— Scott Dobby (@Scott_Dobby) May 23, 2013
Brian Burke was the architect of the USA Hockey team that rode the hot goaltending of Ryan Miller all the way to overtime of the 2010 gold medal match in the Vancouver Olympics.
He was the general manager of the Toronto Maple Leafs then. Now, he’s out of a GM gig; according to Sportsnet 590 in Toronto, that’s the reason he won’t be back in the same capacity for Team USA in Sochi 2014.
As reported on the “Brady and Lang” show by co-host Greg Brady, Burke will not be asked back as the team’s general manager. As Brady tweeted:
“Burke was told, as suspected, USA Hockey wants a current NHL GM. [Nashville GM David] Poile a strong candidate. Burke definitely wanted the job - obviously he made a huge commitment to after his son's tragic passing. Might be a mistake by USA Hockey.”
Burke’s son Brendan died in a car accident on Feb. 5, 2010; the Winter Olympic hockey tournament in Vancouver began on Feb. 13, 2010. Burke worked through his personal tragedy, which served as an inspiration for the American players.
He also made some bold decisions at GM that helped Team USA earn silver: Most notably the addition of Chris Drury to the roster, as the veteran center had become a high-priced punchline for the New York Rangers. Drury was one of the team’s best players in the tournament, and rewrote the legacy of his latter years in the NHL.
The notion that a general manager needs to be currently employed in the NHL to take the reins of Team USA seems a bit odd.
First, because having an individual solely dedicated to building the roster without any distractions would seem like, you know, a good thing. Second, it’s not as if Brian Burke’s been out of the game for several years – and it’s certainly not like he isn’t familiar with many of the returning players for Team USA.
This seems – and one hates to say it – like an excuse not to hire Brian Burke again as GM.
Maybe they just don’t want to have that awkward discussion about Ron Wilson coming back to coach the team …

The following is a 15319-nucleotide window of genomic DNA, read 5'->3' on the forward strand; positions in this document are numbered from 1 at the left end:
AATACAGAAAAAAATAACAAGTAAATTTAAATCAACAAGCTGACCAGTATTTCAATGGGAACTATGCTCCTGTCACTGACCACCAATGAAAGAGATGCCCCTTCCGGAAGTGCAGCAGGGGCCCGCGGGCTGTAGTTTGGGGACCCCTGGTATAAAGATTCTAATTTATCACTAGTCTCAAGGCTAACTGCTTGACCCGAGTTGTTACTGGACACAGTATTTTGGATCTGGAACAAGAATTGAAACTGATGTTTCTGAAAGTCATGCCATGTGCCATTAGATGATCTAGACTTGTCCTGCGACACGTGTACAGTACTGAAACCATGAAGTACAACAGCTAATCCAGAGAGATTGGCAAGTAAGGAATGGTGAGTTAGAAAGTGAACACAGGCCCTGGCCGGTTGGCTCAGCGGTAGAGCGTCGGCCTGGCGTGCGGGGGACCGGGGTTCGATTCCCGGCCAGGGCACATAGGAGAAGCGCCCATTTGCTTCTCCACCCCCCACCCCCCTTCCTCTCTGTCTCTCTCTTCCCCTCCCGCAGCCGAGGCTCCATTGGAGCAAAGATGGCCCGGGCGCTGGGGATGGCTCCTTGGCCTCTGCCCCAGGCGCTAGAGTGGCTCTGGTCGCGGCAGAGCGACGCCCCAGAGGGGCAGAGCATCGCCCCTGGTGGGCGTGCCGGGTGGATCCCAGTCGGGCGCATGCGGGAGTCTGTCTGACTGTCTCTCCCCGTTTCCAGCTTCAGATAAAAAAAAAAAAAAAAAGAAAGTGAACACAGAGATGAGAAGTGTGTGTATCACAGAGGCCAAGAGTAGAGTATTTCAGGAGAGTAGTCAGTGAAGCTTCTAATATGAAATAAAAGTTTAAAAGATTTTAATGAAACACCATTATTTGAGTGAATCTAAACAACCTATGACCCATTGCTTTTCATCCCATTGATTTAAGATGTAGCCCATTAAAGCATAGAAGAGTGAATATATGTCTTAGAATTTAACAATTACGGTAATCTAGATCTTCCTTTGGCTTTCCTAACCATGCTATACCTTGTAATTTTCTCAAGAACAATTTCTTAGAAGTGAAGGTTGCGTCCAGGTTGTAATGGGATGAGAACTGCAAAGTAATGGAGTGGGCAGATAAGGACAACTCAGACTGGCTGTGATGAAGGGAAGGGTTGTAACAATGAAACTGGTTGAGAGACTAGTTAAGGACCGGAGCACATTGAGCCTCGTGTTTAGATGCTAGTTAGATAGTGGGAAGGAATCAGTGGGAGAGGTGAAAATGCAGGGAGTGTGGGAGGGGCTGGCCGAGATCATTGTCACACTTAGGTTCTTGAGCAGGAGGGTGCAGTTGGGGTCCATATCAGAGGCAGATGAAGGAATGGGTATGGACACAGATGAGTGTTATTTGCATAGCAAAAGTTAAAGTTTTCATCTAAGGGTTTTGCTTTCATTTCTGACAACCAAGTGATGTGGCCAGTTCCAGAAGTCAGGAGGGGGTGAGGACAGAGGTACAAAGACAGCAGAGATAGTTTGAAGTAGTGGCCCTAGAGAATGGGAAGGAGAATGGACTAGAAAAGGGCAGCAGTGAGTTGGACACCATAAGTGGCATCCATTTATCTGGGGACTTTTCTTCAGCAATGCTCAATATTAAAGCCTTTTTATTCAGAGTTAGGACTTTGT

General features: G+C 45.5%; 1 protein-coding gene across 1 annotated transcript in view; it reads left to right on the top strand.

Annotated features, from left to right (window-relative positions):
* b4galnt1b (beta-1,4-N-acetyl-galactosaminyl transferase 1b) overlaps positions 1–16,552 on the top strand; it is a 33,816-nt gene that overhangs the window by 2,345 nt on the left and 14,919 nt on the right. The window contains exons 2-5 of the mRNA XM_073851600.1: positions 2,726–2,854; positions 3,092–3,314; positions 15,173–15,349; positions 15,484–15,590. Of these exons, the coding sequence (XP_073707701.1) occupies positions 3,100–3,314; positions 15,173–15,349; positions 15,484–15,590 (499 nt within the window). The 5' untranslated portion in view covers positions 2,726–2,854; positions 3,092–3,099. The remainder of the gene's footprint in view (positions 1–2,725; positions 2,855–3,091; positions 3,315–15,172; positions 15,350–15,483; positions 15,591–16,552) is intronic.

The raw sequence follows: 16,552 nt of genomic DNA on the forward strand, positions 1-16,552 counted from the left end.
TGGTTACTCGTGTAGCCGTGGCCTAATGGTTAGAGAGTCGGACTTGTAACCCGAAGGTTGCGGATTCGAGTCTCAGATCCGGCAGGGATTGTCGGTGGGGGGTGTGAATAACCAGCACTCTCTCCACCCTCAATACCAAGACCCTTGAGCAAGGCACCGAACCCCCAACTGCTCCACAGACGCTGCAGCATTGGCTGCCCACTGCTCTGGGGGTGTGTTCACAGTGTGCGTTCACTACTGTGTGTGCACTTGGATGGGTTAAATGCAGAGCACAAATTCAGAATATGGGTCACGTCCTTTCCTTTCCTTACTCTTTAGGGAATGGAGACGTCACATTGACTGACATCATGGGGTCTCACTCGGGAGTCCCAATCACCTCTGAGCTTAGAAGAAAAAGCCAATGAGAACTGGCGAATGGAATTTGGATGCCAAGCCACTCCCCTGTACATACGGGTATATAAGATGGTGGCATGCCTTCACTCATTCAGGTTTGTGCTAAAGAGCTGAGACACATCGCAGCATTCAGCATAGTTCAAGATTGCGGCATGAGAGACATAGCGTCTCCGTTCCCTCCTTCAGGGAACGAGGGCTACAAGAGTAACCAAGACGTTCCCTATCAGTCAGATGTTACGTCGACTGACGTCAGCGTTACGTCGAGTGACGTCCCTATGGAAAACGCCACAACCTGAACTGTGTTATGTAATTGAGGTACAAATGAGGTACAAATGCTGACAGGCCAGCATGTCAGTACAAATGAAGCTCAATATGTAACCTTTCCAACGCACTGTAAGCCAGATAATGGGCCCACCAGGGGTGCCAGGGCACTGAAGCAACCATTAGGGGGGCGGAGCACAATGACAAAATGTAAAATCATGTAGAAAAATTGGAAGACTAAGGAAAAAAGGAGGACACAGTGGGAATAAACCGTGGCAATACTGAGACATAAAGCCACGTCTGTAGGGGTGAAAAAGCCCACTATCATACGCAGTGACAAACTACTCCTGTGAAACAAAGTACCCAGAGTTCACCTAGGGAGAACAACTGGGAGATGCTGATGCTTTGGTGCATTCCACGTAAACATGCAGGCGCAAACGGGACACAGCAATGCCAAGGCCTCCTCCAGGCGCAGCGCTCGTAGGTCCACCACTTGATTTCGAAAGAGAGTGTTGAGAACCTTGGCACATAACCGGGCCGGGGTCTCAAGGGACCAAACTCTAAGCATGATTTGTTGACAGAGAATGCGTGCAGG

Who takes over Team USA? As Brady mentioned, Poile must be considered as a strong candidate, given his years of service. Pittsburgh Penguins GM Ray Shero could be considered the front-runner, especially if his coach Dan Bylsma ends up behind the bench. Los Angeles Kings GM Dean Lombardi was an adviser for Team USA in 2010; he might be somewhat familiar with the team’s starting goalie in Sochi.
Oh yeah: There's been no official announcement about he NHL going to Sochi and blah blah bliggity blah blah of course they're going.
Some notes around the Penguins this morniing- Daniel Alfredsson and Paul MacLean had different viewpoints last night, and are the Pens the most pressured team since the 2002 Red Wings?
A look back at 2010- where the Pens blew a 3rd period lead and went on to lose a multi-overtime game against the Ottawa Senators. Sound familiar?
From local columnists to fans on twitter, Dan Bylsma's critics are taking aim at every little decision made. Why some of these arguments make sense, but asking why the Pens even acquire Jarome Iginla isn't one of them.
How did the Pittsburgh Penguins blow a lead in the last minute of a game where they had a power play? Let's take a look. It's painful, but necessary.